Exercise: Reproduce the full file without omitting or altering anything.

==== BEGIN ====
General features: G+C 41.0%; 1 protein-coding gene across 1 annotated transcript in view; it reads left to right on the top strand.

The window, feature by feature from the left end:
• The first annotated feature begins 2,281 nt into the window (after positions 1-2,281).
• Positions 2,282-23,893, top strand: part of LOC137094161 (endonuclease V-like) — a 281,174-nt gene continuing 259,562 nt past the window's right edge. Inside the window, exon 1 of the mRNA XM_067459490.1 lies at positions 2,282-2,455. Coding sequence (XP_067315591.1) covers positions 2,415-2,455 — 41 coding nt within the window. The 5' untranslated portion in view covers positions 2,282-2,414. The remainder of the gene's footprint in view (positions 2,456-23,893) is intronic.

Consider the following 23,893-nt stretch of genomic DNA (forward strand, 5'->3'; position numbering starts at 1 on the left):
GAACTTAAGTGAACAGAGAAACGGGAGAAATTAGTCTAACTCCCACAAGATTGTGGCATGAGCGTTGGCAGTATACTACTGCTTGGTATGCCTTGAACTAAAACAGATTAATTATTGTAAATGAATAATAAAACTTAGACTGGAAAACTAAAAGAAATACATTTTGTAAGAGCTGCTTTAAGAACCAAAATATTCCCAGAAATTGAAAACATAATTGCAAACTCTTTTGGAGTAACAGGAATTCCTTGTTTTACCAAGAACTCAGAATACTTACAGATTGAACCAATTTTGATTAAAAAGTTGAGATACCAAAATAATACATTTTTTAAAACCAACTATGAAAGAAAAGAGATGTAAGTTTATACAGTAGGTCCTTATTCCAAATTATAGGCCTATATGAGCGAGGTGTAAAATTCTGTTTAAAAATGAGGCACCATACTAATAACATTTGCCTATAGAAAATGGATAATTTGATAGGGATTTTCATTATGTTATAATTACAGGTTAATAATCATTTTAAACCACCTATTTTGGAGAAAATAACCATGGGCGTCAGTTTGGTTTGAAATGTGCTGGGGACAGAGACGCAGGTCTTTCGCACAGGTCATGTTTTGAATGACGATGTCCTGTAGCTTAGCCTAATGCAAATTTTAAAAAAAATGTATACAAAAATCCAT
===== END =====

General features: G+C 41.0%; 1 protein-coding gene across 1 annotated transcript in view; it reads left to right on the top strand.

The window, feature by feature from the left end:
• The first annotated feature begins 2,281 nt into the window (after positions 1-2,281).
• Positions 2,282-23,893, top strand: part of LOC137094161 (endonuclease V-like) — a 281,174-nt gene continuing 259,562 nt past the window's right edge. Inside the window, exon 1 of the mRNA XM_067459490.1 lies at positions 2,282-2,455. Coding sequence (XP_067315591.1) covers positions 2,415-2,455 — 41 coding nt within the window. The 5' untranslated portion in view covers positions 2,282-2,414. The remainder of the gene's footprint in view (positions 2,456-23,893) is intronic.

Consider the following 23,893-nt stretch of genomic DNA (forward strand, 5'->3'; position numbering starts at 1 on the left):
GAACTTAAGTGAACAGAGAAACGGGAGAAATTAGTCTAACTCCCACAAGATTGTGGCATGAGCGTTGGCAGTATACTACTGCTTGGTATGCCTTGAACTAAAACAGATTAATTATTGTAAATGAATAATAAAACTTAGACTGGAAAACTAAAAGAAATACATTTTGTAAGAGCTGCTTTAAGAACCAAAATATTCCCAGAAATTGAAAACATAATTGCAAACTCTTTTGGAGTAACAGGAATTCCTTGTTTTACCAAGAACTCAGAATACTTACAGATTGAACCAATTTTGATTAAAAAGTTGAGATACCAAAATAATACATTTTTTAAAACCAACTATGAAAGAAAAGAGATGTAAGTTTATACAGTAGGTCCTTATTCCAAATTATAGGCCTATATGAGCGAGGTGTAAAATTCTGTTTAAAAATGAGGCACCATACTAATAACATTTGCCTATAGAAAATGGATAATTTGATAGGGATTTTCATTATGTTATAATTACAGGTTAATAATCATTTTAAACCACCTATTTTGGAGAAAATAACCATGGGCGTCAGTTTGGTTTGAAATGTGCTGGGGACAGAGACGCAGGTCTTTCGCACAGGTCATGTTTTGAATGACGATGTCCTGTAGCTTAGCCTAATGCAAATTTTAAAAAAAATGTATACAAAAATCCAT